teenage boy getting his arm examined by female physical therapist

Adhesive Capsulitis (Frozen Shoulder)

Adhesive capsulitis, commonly known as frozen shoulder, leads to pain, stiffness, limited mobility, and gradual loss of overall motion.

Physical therapy for frozen shoulder

When the joint capsule and soft tissues surrounding the shoulder become inflamed, swollen, and contracted, bands of scar tissue form and restrict mobility. Daily or recreational activities become difficult because of the pain, stiffness, and reduced mobility.

Physical therapy for frozen shoulder can increase mobility and prevent loss of function for the entire upper extremity–which sometimes happens when a frozen shoulder goes untreated.

Causes of frozen shoulder

Although a definitive cause has not been identified, there are several risk factors that make you more likely to develop adhesive capsulitis, also known as frozen shoulder. These factors include shoulder trauma, surgery, diabetes, inflammatory conditions (such as rotator cuff tear, bursitis, or tendinitis), and inactivity of the shoulder. In addition, autoimmune disease and some thyroid conditions also appear to be linked to adhesive capsulitis.

two physical therapists working with their patients at the clinic

Frozen shoulder symptoms

Patients suffering from frozen shoulder may experience the following symptoms:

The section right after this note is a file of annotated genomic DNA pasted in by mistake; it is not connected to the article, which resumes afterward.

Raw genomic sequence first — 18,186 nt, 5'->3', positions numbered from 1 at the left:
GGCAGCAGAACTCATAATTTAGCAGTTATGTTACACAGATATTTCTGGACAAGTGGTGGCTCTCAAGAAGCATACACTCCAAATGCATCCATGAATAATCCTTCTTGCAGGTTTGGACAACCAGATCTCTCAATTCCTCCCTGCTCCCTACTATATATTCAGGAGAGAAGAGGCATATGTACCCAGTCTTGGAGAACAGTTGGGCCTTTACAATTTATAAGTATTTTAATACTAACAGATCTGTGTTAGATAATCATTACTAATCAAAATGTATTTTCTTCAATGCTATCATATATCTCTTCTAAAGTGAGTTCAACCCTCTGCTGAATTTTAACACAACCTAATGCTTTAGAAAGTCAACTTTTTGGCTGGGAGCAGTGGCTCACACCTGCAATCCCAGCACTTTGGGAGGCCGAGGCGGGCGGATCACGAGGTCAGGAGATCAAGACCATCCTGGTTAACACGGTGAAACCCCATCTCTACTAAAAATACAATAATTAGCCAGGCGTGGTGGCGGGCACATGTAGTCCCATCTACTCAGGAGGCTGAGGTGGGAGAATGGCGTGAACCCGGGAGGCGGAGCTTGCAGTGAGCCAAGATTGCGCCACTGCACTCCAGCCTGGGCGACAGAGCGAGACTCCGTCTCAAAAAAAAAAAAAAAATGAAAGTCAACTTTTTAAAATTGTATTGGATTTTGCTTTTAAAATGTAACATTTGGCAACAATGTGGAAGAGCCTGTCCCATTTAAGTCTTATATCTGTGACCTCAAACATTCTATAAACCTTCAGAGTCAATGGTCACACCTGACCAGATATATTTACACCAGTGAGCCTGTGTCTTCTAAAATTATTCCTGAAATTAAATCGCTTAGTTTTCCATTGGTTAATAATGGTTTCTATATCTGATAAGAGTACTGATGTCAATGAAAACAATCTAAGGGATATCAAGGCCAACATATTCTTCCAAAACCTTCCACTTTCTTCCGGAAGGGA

• Pain in the shoulder joint
  • Stiffness in the shoulder joint
  • Difficulty moving your shoulder
  • Reduced mobility
female raising one arm during a physical therapy consultation

How we treat frozen shoulder

Frozen shoulder is treated in a range of ways, including:

  • Stretching and manual therapy techniques, including joint mobilization
  • Range of motion exercises
  • Patient education for posture and arm positioning
  • Strengthening exercises
  • Ultrasound therapy, cold compression, heat therapy, and other modalities for pain, as well as to improve tissue flexibility
  • Activities to regain functional use of the shoulder
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What to expect

Your first physical therapy appointment is about creating a personalized treatment plan based on your health history, diagnosis, and goals. Here’s what you can expect at your first physical therapy appointment:

Your first appointment will last about an hour. Please arrive 15 minutes early.

If applicable, bring your physician referral or prescription, insurance card, paperwork, ID, and co-payment.

At your appointment, we’ll do an initial evaluation and discuss your care plan.

*Services are not available at every location. Visit our Locations page for more details.